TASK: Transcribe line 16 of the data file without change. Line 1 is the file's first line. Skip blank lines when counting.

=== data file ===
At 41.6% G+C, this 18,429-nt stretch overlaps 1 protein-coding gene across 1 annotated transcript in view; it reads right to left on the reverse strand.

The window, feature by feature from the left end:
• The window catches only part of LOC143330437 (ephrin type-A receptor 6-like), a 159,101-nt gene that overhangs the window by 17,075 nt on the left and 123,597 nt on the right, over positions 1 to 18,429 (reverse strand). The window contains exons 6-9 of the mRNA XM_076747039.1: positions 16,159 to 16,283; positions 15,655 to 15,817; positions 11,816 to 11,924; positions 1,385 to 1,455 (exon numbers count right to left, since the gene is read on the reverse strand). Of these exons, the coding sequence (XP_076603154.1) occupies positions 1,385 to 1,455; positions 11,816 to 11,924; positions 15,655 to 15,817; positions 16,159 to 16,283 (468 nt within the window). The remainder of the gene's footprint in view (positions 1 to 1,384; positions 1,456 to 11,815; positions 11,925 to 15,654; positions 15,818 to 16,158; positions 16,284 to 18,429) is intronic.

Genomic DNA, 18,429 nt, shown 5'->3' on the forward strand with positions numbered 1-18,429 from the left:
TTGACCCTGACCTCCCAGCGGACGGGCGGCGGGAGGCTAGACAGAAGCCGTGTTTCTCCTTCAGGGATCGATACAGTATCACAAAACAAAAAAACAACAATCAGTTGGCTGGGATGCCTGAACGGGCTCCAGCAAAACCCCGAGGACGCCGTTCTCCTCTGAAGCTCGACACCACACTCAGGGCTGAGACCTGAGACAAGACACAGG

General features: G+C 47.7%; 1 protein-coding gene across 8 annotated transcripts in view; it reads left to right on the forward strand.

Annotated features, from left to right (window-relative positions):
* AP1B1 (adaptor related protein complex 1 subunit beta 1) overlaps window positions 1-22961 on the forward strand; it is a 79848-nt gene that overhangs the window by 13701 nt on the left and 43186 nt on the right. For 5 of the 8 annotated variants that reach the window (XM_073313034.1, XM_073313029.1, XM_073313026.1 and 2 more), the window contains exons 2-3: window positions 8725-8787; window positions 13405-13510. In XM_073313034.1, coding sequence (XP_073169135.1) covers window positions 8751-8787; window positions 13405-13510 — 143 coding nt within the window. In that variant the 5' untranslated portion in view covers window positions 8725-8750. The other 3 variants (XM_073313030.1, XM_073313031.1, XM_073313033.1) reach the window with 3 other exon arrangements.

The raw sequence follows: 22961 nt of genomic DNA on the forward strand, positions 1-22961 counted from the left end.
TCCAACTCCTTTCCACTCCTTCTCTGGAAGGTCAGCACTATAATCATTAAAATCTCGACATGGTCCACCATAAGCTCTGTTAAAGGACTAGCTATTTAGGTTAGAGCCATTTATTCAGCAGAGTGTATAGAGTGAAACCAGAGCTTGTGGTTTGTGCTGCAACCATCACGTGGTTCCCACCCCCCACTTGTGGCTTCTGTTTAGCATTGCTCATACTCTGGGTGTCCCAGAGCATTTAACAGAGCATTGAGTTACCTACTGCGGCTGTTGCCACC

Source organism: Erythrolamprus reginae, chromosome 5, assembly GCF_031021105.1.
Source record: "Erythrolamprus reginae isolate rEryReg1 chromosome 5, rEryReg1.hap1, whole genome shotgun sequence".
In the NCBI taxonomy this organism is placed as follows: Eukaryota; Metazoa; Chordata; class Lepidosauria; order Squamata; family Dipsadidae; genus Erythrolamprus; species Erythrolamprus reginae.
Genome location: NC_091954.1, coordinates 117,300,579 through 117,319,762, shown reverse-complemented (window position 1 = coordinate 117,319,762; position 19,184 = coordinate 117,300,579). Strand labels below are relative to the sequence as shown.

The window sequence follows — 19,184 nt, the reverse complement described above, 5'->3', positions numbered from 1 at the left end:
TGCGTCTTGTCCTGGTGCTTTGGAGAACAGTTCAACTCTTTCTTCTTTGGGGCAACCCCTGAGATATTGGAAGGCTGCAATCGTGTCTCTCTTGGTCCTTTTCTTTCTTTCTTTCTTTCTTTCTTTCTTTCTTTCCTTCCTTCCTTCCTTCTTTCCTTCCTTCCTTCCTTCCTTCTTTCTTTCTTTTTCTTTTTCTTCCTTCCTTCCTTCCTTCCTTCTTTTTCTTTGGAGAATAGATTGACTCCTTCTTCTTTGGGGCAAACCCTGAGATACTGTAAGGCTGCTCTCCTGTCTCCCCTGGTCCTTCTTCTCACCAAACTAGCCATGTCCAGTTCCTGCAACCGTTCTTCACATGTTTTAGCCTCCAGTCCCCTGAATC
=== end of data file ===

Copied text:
TGCGTCTTGTCCTGGTGCTTTGGAGAACAGTTCAACTCTTTCTTCTTTGGGGCAACCCCTGAGATATTGGAAGGCTGCAATCGTGTCTCTCTTGGTCCTTTTCTTTCTTTCTTTCTTTCTTTCTTTCTTTCTTTCCTTCCTTCCTTCCTTCTTTCCTTCCTTCCTTCCTTCCTTCTTTCTTTCTTTTTCTTTTTCTTCCTTCCTTCCTTCCTTCCTTCTTTTTCTTTGGAGAATAGATTGACTCCTTCTTCTTTGGGGCAAACCCTGAGATACTGTAAGGCTGCTCTCCTGTCTCCCCTGGTCCTTCTTCTCACCAAACTAGCCATGTCCAGTTCCTGCAACCGTTCTTCACATGTTTTAGCCTCCAGTCCCCTGAATC